The segment of America’s population possessing a means and desire for quality education in the arts and sciences is steadily diminishing. And that is most unfortunate indeed, because America’s growth since 1960 has been driven by it’s leadership in science and technology.
Just how bad is our educational system? It is pretty damn bad (See: U.S. students’ academic achievement still lags that of their peers in many other countries). It speaks volumes for just how scientifically uneducated much of America is when people (in either political party) espousing the kind of ignorance and anti-reality nonsense illustrated in the video and tweets below can ever be elected to public office:
I am being proven right about massive vaccinations—the doctors lied. Save our children & their future.
— Donald J. Trump (@realDonaldTrump) September 3, 2014
The concept of global warming was created by and for the Chinese in order to make U.S. manufacturing non-competitive.
— Donald J. Trump (@realDonaldTrump) November 6, 2012
This very expensive GLOBAL WARMING bullshit has got to stop. Our planet is freezing, record low temps,and our GW scientists are stuck in ice
— Donald J. Trump (@realDonaldTrump) January 2, 2014
This is like the Surgeon General saying cigarettes don't cause cancer, or head of NASA saying the Earth is flat.https://t.co/rBUAqtezyL
— Peter Gleick (@PeterGleick) March 9, 2017
So far, American technology remains far better than our educational system, but how long that will remain true is problematic. We rely more and more over time on importing technical genius from other countries. Current policies advocated by the present administration egregiously harm American productivity growth in at least three major ways: 1) They emphasize an impossible resurgence in essentially dying industries like steel manufacturing and coal mining rather than focus resources on growth sectors like technology; 2) They seek to cut off our ability to import the technical talent we need to maintain technical preeminence; and 3) They seek to substantially further cripple and weaken our ability to educate in America.
It is no coincidence that those who seek to replace our current educational system with a voucher system are the very same individuals who fundamentally deny science and use of the scientific method, and who believe that religious dogma should be taught in the science classroom. While it is very true that our current educational system is badly broken, it is also clear that current proposals to change it are motivated by a desire for an agenda of teaching “alternative facts” to create an increasingly ignorant populace while shifting educational resources further away from those least able to afford educational opportunities.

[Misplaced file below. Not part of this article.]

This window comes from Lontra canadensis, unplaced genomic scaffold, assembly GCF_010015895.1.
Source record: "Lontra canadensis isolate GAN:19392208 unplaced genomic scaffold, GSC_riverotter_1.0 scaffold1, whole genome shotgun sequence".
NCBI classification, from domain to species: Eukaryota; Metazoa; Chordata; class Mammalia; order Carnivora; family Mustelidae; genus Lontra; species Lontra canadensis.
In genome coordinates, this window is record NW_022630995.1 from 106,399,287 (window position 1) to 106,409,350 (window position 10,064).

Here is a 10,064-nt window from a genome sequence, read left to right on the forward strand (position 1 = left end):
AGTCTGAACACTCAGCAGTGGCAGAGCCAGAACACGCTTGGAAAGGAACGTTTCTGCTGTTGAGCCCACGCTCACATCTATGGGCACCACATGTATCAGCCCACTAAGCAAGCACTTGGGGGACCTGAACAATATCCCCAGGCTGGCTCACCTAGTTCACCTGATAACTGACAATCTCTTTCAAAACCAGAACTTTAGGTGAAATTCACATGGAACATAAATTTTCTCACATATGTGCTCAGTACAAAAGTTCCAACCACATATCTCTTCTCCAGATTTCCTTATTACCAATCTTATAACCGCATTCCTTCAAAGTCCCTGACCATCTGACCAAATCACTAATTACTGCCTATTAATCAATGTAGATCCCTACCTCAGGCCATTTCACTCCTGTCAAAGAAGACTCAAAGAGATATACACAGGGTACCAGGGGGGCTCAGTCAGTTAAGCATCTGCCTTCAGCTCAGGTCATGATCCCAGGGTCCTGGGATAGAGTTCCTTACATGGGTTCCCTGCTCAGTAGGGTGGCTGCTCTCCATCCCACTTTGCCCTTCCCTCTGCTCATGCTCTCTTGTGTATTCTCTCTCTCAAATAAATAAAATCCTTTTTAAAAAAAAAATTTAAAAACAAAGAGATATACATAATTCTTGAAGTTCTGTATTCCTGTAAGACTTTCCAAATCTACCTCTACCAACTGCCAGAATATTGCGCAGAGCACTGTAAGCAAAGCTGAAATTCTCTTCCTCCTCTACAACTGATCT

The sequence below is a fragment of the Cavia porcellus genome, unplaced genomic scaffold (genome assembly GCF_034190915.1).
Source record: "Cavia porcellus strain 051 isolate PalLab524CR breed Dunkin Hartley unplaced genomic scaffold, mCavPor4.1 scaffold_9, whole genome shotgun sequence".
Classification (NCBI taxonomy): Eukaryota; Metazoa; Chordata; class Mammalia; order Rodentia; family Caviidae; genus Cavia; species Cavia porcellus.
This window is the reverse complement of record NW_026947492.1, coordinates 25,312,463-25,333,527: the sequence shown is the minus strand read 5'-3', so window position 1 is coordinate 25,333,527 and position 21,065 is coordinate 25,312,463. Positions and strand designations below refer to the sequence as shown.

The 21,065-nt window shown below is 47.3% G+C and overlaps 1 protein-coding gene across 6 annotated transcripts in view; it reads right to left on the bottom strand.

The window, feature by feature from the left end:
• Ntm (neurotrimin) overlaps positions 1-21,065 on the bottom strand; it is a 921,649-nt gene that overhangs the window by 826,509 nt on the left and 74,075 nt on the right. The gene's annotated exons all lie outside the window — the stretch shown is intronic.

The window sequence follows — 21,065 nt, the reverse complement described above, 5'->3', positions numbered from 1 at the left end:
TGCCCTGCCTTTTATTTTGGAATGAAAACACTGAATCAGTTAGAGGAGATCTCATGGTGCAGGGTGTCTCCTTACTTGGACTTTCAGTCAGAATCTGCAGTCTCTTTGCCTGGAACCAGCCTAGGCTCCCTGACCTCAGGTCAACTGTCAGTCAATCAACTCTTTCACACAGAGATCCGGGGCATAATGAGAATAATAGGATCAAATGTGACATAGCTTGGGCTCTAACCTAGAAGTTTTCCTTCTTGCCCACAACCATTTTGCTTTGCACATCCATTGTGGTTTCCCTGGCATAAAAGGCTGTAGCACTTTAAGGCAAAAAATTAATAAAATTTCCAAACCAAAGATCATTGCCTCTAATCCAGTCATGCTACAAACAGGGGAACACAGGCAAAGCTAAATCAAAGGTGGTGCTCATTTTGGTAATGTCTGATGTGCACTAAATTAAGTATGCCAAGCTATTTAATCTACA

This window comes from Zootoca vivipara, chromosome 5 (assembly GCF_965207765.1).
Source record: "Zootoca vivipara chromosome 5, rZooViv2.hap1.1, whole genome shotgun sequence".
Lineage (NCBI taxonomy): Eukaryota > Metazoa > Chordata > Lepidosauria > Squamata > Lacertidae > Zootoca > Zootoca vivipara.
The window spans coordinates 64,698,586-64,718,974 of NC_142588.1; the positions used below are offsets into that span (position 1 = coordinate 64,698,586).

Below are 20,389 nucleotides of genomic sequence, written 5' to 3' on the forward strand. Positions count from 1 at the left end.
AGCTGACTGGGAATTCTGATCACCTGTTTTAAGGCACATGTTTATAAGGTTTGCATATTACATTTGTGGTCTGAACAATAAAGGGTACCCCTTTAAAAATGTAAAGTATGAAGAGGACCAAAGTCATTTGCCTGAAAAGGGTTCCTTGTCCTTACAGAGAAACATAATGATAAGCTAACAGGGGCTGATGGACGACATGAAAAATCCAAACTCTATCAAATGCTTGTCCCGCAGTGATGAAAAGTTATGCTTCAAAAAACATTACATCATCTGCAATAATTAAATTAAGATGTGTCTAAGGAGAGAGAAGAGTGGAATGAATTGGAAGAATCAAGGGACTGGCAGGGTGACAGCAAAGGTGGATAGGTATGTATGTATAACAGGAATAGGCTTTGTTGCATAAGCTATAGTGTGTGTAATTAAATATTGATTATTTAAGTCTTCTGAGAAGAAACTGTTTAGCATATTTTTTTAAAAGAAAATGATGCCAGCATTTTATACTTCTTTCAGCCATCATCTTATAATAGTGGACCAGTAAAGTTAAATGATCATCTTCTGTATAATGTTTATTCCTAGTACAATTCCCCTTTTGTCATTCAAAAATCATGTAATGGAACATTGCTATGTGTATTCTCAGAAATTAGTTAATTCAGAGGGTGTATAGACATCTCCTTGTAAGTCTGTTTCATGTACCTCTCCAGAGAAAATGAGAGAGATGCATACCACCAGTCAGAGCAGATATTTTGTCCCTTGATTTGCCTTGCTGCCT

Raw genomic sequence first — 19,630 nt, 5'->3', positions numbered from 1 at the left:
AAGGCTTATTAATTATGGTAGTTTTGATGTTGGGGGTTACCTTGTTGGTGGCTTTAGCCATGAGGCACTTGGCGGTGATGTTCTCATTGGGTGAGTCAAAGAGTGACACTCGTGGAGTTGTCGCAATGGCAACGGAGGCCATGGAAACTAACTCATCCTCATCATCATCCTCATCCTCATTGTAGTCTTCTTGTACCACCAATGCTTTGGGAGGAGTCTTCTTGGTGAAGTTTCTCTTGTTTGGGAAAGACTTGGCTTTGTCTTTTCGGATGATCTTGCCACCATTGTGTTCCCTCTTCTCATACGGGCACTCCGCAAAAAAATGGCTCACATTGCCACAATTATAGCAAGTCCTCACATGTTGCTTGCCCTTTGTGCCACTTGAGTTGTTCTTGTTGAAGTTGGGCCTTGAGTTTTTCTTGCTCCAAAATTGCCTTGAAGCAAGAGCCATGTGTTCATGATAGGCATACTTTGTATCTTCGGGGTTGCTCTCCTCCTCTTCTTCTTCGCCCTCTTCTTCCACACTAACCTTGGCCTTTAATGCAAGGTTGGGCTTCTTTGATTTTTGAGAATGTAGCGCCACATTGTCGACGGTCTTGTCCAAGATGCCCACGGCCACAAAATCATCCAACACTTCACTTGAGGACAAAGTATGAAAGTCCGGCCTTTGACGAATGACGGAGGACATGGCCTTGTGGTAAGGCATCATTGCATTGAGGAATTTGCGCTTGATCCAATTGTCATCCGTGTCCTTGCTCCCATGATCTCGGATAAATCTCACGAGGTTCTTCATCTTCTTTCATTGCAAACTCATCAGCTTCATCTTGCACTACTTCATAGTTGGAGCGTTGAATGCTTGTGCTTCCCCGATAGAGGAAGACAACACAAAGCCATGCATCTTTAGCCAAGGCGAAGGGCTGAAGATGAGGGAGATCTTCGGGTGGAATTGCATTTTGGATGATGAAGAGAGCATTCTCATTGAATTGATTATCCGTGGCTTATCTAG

Three Common Reality Distortion Strategies
Those who promote “alternative facts” use a wide variety of distortion techniques to attempt to convince others of things which are untrue. Sometimes they use these logical fallacies for personal gain, while other times they are simply acting out of sheer ignorance and stupidity. I’ll briefly touch on three of the more commonly used distortion techniques here: 1) creating doubt and confusion; 2) turning lies into half-truths; and 3) using fear to motivate irrational actions:
Creating doubt and confusion
As was noted in The war on science is war on America’s future:
“A disturbing pattern has emerged in Washington: Facts and the pursuit of facts don’t matter.
Actually, it’s worse: Facts and science are being attacked because they matter a lot. And this attack is using a well-honed strategy.
First, the White House follows the “Merchants of Doubt” playbook to discredit well-established scientific findings. When you can’t win a debate with facts, it’s easier to cast doubt and interject confusion into the conversation, as was done [in the past] to mislead the public about the dangers of tobacco smoke and acid rain. So it’s not surprising that President Trump and Environmental Protection Agency Administrator Scott Pruitt frequently use words to suggest that climate change might not be real, routinely saying “we’re not sure,” despite overwhelming scientific evidence to the contrary. The goal here isn’t to discover the truth, but to muddy the waters, and delay action as long as possible.”
Turning lies into half-truths
This video from Robert Reich explains the process of turning lies into half-truths quite eloquently:
Using fear to motivate irrational actions
One of the most common (and successful) tactics used in today’s political climate involves attempting to motivate individuals to support irrational actions by inspiring fear and doubt. In such scenarios, those in authority will point out a negative fact that most people would agree is actually true, and then imply that the stated truth provides cause to take an action that is likely to make the situation worse rather than better. A true premise is used to falsely imply the truth of the stated consequence using fear as a motivator.
- Obamacare is flawed and broken (true). Therefore let’s use that reality to justify replacing it with something far worse (false).